I'm a member of Blitzmetrics Academy and a friend of Dennis to boot. Not only is Dennis highly intelligent and full of great and creative ideas, he's also incredibly generous with both his knowledge and his time. Success couldn't come to a better guy. Thank you for all that you do for the world, Dennis! 🙏

Michael Pacheco


Thanks 🙏 for being shining light in this industry. Love what your building for works overseas too network for jobs so innovative. Dennis helped me navigate having bad experiences with marketing agencies and doing dollar a day marketing which has helped my personal brand tremendously. Highly recommend.

Eric Skeldon

Founder at Kingdom Broker

Working with Dennis has been a delightful experience. After meeting him in 2015 I got to collaborate with him on countless occasions. His understanding for state-of-the-art marketing, his implementation, and his leadership put him into the top 0.01% of marketers and mentors.

Jan Koch

Ihr kompetenter Partner für innovative KI-Strategien.

I had the pleasure of interviewing Dennis for my podcast in 2021 and since then we have maintained a friendship that grows with each interaction. I have seen Dennis' devotion to his friends and clients firsthand, and our conversations often result in us talking about how we can provide more value to the people around us. He is someone whom I can ask questions on a technical level, and look to on a personal level. If you have any hesitancy about hiring him, get over yourself and do it!

Isaac Mashman

Help scaling personal brands.

Geez, where do I start recommending Dennis? First, he is an absolutely brilliant marketer who understands where marketing is today and where it's going tomorrow. He also has an incredible passion for the International Worker community. The lessons he has taught me from his almost 20 years of experience hiring International Workers have been immense. Most importantly though. Dennis Yu is someone who wants the absolute best for you and is willing to tell you the truth. Dennis sat with me at a point in my business where I was floundering but did not want to admit it. He asked some very straight forward questions to get me to admit my issues, highlighted the issues, and then helped me create a roadmap to success.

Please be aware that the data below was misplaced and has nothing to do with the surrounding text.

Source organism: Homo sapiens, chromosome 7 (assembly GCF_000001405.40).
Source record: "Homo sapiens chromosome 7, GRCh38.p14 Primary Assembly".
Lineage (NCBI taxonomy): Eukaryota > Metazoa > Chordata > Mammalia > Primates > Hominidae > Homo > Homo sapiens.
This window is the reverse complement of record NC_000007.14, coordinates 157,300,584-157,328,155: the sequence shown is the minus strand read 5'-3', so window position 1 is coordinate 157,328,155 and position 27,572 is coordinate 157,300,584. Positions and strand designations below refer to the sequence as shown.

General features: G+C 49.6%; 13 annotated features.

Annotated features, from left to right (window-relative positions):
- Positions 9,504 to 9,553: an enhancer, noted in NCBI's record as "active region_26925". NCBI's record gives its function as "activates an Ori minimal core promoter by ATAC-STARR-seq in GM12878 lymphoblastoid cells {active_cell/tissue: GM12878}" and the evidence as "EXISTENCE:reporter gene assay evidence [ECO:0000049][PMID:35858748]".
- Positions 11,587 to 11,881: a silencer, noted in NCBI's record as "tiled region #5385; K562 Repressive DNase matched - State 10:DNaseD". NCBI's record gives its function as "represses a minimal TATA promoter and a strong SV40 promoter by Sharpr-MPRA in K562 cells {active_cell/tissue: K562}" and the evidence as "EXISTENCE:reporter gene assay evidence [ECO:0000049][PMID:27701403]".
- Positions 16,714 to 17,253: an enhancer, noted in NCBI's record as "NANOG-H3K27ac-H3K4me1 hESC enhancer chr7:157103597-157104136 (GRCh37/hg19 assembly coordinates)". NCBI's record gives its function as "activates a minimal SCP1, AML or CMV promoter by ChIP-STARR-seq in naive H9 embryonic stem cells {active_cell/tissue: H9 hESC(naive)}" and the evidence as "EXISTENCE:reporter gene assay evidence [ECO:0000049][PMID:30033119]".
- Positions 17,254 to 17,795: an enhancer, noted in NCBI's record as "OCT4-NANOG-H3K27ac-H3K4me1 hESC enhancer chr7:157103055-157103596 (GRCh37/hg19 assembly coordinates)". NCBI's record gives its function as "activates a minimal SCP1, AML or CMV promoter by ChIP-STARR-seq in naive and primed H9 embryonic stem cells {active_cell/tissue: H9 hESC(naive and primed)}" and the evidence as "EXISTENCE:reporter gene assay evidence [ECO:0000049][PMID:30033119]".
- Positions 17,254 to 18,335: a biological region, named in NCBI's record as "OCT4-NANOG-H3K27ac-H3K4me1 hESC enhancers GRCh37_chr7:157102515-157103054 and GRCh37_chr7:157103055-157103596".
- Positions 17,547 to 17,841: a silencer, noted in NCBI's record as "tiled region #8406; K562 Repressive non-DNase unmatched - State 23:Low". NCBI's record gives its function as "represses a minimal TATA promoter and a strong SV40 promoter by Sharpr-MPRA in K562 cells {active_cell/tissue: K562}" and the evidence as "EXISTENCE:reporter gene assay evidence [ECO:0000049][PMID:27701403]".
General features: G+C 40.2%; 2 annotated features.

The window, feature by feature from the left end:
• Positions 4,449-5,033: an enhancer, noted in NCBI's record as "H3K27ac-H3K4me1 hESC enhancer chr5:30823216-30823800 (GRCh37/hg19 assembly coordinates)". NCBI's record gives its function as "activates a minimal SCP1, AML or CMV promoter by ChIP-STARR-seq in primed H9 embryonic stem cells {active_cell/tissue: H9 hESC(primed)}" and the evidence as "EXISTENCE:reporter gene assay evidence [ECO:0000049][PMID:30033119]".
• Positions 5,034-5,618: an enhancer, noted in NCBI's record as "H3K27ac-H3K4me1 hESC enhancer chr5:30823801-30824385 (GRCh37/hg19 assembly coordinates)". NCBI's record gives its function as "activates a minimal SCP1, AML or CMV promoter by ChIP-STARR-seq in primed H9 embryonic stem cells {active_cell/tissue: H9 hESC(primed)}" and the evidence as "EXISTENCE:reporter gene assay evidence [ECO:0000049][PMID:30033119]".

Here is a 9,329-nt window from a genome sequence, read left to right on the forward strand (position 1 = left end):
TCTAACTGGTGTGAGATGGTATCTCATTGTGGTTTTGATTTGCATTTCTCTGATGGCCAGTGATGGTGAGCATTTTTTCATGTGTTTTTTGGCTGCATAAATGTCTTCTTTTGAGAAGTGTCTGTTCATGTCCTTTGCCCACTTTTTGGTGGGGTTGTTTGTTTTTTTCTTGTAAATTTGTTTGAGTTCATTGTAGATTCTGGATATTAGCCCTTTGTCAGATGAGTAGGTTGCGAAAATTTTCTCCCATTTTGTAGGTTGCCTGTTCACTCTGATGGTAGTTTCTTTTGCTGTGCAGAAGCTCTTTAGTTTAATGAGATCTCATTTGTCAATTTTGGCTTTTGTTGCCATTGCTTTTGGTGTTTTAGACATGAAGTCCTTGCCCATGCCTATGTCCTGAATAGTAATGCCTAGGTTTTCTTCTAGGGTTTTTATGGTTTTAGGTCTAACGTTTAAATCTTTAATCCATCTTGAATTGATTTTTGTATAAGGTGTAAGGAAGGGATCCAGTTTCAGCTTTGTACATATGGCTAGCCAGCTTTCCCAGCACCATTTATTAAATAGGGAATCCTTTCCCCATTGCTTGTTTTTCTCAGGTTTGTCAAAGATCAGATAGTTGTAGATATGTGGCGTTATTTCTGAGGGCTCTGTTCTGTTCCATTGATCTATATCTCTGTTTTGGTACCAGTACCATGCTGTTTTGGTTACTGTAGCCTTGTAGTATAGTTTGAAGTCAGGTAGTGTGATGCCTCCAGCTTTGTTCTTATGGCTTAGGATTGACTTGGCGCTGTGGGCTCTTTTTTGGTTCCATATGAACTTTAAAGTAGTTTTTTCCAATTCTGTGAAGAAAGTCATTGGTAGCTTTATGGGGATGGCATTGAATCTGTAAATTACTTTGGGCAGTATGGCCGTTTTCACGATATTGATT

Atiba de Souza

International Keynote Speaker | Video Content Superman | Superconnector |

Dennis, which I had the pleasure of working with is one of the most giving, honest and tell you as it is person I ever know. The knowledge this man has is remarkable and he just gives it out freely. He is not pretentious and always entertain anyone big or small in the industry always willing to help. If you ever get a golden opportunity to work with him or mentored by him say YES!. You will notr regret Dennis, which I had the pleasure of working with is one of the most giving, honest and tell you as it is person I ever know. The knowledge this man has is remarkable and he just gives it out freely. He is not pretentious and always entertain anyone big or small in the industry always willing to help. If you ever get a golden opportunity to work with him or mentored by him say YES!. You will not regret

Nixon Lee

The PR Whisperer